Do you ever feel like you have 48 hours worth of to-dos in your 24 hour days? It seems to be a feeling that is becoming more and more common. Maybe it is a result of more people juggling multiple jobs and side hustles, maybe it is an increasing cultural (and unrealistic) expectation that we should do and be all the things to everyone! Whatever the reason, today I want to talk about the benefits of saying “no” and share how getting comfortable saying “no” has helped me better balance my job, blogging, relationships and life in general.
“It’s only by saying “no” that you can concentrate on the things that are really important.” – Steve Jobs
What Saying No Looks Like
Saying “yes” is a hard habit to break, and when I first realized I had a problem, I was not sure how to say “no” without being perceived as rude. I was worried that I would no longer think of me as a “nice” person. So, if you are a people-pleaser like me and you’re unsure how to communicate no, here are a few suggestions that worked for me:
“I appreciate you thinking of me for that opportunity but I have a conflict.”
“That sounds fun, but I won’t be able to make it.”
“Sorry, I can’t.”
Of course, our actions can communicate a “yes” or “no” as well. More often than not, I communicate with my actions. I have also learned that saying no to something right now doesn’t have to mean saying no forever. “Not right now,” or texting someone “Can I circle back with you tomorrow?” can be more gentle forms of “no,” and I leaned into them when I was first getting comfortable saying “no”.
The Benefits of Saying “No”
One of the first times I realized I had a problem saying no was in a previous job. Despite my communications position, I was roped into doing work that was way out of my league and expertise. My boss essentially wanted me to manage the IT support — not at all related to what I was hired to do. In hindsight, this was a direct result of my dirty habit of saying “yes” to every to-do that came my way. My boss and colleagues knew I would always say “yes”. They knew I would grin and bear it, even if it would totally stress me out.
There were many other situations, too, where I was asked to do the task that no one else wanted to do. It left me feeling like I was being taken advantage of, but the truth is that at the time I was too afraid or say “no.” I didn’t know how to break the habit and I didn’t want to let people down.
So, when I started saying “no” I didn’t have a choice. I had to establish boundaries. My boundaries today, revolve around what I consider a block schedule. I’m definitely not perfect, but I try hard each day to set aside specific time windows for work, family and friends and personal time. There are additional boundaries of course, but they stem from those three priorities.
Understanding my Top Priorities
Saying “no” has given me the opportunity to better prioritize my time — because when you say no to one thing you can then say yes to another. When I was in a habit of saying “yes” to everything that came up, I was operating more like someone playing whack-a-mole and less like someone with a schedule or plan for the day. But, when you start saying “no” you inadvertently become more conscious of what you are saying “yes” to and you figure out what your true priorities are.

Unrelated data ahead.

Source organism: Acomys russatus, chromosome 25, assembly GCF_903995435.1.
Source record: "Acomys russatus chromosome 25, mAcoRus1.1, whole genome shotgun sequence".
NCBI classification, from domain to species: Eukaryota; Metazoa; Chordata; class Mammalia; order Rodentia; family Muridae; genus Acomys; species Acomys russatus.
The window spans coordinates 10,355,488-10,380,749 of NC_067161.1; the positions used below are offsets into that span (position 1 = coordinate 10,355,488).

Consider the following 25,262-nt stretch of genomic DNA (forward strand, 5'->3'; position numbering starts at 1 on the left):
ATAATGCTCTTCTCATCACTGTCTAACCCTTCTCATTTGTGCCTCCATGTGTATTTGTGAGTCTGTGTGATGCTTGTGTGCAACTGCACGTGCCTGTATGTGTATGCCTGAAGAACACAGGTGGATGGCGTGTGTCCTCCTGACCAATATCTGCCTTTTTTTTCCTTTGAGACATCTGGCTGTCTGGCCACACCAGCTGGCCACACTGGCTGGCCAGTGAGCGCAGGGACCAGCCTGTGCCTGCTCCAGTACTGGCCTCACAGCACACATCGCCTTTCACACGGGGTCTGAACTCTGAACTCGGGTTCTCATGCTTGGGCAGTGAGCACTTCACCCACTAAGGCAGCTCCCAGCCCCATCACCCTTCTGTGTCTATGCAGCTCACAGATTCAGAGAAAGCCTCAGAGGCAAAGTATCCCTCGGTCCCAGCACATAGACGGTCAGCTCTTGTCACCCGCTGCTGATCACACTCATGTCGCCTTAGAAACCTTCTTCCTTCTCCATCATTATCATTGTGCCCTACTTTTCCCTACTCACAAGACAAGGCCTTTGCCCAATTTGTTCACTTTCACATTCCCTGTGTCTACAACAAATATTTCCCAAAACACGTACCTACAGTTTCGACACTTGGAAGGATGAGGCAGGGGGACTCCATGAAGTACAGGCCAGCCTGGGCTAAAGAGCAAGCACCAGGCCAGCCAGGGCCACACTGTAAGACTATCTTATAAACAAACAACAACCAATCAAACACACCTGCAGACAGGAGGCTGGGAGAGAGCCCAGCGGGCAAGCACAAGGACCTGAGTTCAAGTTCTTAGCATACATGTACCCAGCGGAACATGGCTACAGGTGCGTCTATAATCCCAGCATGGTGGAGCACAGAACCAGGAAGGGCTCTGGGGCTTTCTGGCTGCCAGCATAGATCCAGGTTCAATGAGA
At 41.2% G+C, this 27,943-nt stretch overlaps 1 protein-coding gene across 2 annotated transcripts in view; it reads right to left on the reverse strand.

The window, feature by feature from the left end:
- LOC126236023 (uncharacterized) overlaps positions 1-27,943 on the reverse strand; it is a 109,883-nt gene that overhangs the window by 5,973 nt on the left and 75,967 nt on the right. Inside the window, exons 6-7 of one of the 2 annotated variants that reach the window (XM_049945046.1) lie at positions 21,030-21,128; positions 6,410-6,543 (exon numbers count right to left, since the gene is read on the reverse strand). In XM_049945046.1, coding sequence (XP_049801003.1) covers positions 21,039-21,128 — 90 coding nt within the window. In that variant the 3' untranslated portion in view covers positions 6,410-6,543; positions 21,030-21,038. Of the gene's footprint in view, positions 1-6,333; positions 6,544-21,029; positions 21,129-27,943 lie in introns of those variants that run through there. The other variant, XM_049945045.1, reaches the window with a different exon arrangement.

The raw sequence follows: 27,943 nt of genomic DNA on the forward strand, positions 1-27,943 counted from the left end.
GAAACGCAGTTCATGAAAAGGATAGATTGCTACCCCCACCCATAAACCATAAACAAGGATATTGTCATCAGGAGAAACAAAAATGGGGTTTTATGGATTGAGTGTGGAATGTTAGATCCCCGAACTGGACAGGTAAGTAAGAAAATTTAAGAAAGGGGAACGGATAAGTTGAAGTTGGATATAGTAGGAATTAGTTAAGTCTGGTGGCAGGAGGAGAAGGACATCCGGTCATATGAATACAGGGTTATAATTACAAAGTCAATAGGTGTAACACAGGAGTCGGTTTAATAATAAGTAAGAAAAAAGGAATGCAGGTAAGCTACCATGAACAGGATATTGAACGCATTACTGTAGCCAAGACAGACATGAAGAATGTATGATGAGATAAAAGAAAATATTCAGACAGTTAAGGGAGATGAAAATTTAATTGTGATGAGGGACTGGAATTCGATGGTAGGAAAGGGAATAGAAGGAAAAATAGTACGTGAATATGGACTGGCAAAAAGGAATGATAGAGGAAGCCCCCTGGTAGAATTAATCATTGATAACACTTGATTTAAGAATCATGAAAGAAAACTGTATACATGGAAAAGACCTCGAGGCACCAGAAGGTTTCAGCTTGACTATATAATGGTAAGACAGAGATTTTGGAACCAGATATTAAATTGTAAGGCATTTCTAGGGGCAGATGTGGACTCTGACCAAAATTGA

A few weeks ago, I had three happy hour invites in one week. In the past, I would have said “yes” to each. But instead, I thought about my priorities and realized I needed to say no. I hadn’t worked out in a few days, and I was craving time with Will who was getting home from his week-long work trip.
For me my three priorities are work, family and friends and personal time. The personal bucket includes workout time, blogging, self care and/or doing something fun just for myself. Since I spend most of my time working during the week days, I try to completely cut work out of the picture over the weekends and maintain time with family and friends and personal time as top priorities.
Giving Others Time to Shine
When I was in a habit of saying yes to everything, I often would tell myself, “Well if I don’t do it, who will?!” or “No one else knows how to do this….” I often felt responsible to do more than my share. In work specifically, I had to learn the art of asking for help and sharing “to-dos” with other people. I have realized that my “no’s” can open doors for other people to shine and grow. I can actually come across as more of a team-player in the long run.
So there you have it. Now, the truth is I’m still getting comfortable with saying “no”. I think of it as a habit that takes process, and some situations are easier than others. These benefits are just as much a reminder to myself as they are something that I hope others can find encouragement in.
And for those of you who don’t have a problem saying “no”, I hope this gives you some insight as to what it is like for the people in your life who only say “yes”.
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If you have a habit of saying “yes” or if you are currently working on getting more comfortable saying “no”, I would love to hear about your experiences. How do you say “no” in tough situations? Let’s chat in the comments!